Assessment of long-term impacts of organic and inorganic fertilizers on soil extractable phosphorous and carbon in Machang'a, Mbeere disctrict, Kenya
Muriuki, Salome Wamuyu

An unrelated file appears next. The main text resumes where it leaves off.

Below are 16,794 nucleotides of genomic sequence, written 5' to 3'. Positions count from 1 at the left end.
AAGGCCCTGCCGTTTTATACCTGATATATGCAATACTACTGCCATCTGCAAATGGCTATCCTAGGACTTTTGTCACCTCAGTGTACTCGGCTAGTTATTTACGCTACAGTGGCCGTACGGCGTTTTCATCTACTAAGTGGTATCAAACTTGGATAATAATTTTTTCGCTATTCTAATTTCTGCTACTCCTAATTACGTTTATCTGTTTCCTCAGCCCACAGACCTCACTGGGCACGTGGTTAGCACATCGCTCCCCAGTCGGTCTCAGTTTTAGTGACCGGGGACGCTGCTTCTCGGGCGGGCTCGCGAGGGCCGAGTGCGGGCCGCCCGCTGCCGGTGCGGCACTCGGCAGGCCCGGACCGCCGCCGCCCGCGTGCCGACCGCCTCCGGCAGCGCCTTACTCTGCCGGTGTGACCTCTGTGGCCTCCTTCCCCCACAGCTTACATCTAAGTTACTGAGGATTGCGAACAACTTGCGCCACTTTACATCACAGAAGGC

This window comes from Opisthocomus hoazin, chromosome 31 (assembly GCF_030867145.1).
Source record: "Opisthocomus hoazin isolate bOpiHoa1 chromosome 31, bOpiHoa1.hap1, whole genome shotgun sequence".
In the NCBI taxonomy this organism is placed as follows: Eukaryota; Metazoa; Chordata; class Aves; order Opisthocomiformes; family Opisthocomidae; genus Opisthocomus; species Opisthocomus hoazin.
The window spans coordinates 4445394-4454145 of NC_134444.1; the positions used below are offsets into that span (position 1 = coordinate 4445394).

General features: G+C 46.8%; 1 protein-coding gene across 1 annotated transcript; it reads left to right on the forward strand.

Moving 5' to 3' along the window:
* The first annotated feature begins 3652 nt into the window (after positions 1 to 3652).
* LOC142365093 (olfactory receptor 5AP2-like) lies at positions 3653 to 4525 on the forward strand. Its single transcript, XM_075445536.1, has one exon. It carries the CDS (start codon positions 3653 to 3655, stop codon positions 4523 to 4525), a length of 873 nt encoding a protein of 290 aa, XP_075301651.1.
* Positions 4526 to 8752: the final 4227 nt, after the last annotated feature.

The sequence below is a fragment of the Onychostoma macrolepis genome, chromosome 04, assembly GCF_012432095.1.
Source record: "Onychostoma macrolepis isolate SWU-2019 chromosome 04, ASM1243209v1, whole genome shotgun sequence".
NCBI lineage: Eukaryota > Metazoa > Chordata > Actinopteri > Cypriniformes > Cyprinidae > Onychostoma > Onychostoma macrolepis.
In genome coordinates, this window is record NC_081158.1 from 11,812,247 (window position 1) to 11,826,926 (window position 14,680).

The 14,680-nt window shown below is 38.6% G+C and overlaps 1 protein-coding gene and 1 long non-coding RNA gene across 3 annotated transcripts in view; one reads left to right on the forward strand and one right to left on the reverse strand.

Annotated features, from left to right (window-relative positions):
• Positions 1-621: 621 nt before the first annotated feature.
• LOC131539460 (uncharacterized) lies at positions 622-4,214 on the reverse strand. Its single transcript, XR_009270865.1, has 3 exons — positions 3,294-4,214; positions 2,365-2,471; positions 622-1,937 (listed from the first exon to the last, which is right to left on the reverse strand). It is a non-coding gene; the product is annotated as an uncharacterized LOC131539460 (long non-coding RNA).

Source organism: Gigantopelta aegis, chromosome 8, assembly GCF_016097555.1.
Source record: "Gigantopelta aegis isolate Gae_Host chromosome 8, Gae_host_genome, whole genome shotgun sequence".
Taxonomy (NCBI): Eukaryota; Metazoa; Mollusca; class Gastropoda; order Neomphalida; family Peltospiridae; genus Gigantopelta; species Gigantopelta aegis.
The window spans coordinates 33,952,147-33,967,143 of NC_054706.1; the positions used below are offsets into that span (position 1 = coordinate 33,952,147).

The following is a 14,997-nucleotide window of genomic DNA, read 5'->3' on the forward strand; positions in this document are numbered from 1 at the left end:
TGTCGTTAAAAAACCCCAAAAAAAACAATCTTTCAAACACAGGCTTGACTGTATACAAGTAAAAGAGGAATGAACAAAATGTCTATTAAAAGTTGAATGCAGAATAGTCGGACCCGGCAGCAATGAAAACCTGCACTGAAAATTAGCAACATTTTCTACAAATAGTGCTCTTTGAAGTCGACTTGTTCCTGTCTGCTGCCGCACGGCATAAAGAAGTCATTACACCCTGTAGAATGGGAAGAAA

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Decline in crop yields is a major problem facing smallholder farmers in semi-arid Kenya and the entire Sub-Saharan region. Soil organic matter is rapidly declining and phosphorus (P) and nitrogen (N) deficiencies are important constraint to food production in semi-arid areas. Inorganic fertilisers are unaffordable to most smallholder farmers at current producer prices, limiting their use on farms. While N can be replenished through biological fixation, there is no equivalent process for the introduction of P in soils. Consequently, phosphorus deficiency has become a major constraint to food production. To try to solve this problem, two long-term field experiments were established at Machang'a site to assess long-term effects of manure and inorganic P fertilisers on soil extractable P and organic carbon (OC). The first experiment began in 1989 and treatments were; control, continuous manure at 5 and 10 t/ha/yr, residual manure at the same rates and NP fertiliser at 51 and 12 kg/ha/yr respectively. This trial had 14 years of annual manure application. The second experiment began in 1994 and was planned to supplement the first experiment by giving information on the effects of a one time application of 250 kg/ha TSP on longterm P availability. Diffuse reflectance spectroscopy was used for rapid assessment of soil quality. While common wet laboratory methods for soil nutrient analysis are laborious, time consuming and costly, diffuse reflectance spectroscopy method was explored as an alternative analytical method. Since the current study was part of an on-going project, data accumulated from the project was used for purposes of current study. Soil sampling began in 1993 and samples analysed for OC and extractable phosphorus. Sub-samples of these soils were scanned using reflectance spectroscopy. Samples collected in year 2002 were analysed for sequential P fractions using a modified Hedley's method. Laboratory data was analysed for variation by Genstat (1995), while the near infrared (NIR) spectral data was analysed using multivariate exploratory statistics. Partial least squares regression, principle component analysis and discriminant analysis were used to develop predictive calibration models. Results indicated that repeated manure application at lOt/ha/yr significantly increased the level of plant available P and maintained high OC. Residual manure did not have profound effects on P and OC compared with continuous manure. Though inorganic fertilisers raised the level of bioavialable P fractions, they had negligible influence on OC. The residual value of a one time application of 250 kg/ha TSP was observed to maintain high soil P-test values for close to 10 years. Robust near infrared calibration models developed, well predicted the level of OC by the various treatments. However, poor calibrations were obtained for soil extractable P.1t is not expected that NIR spectroscopy will replace the nutrients analysis used in convention soil fertility C assessment. However, infrared methods have the potential to rapidly and nondestructively predict soil quality changes caused by various management regimes, thus adding considerable value to soil analysis. The method is also economically attractive due to the low costs associated with it.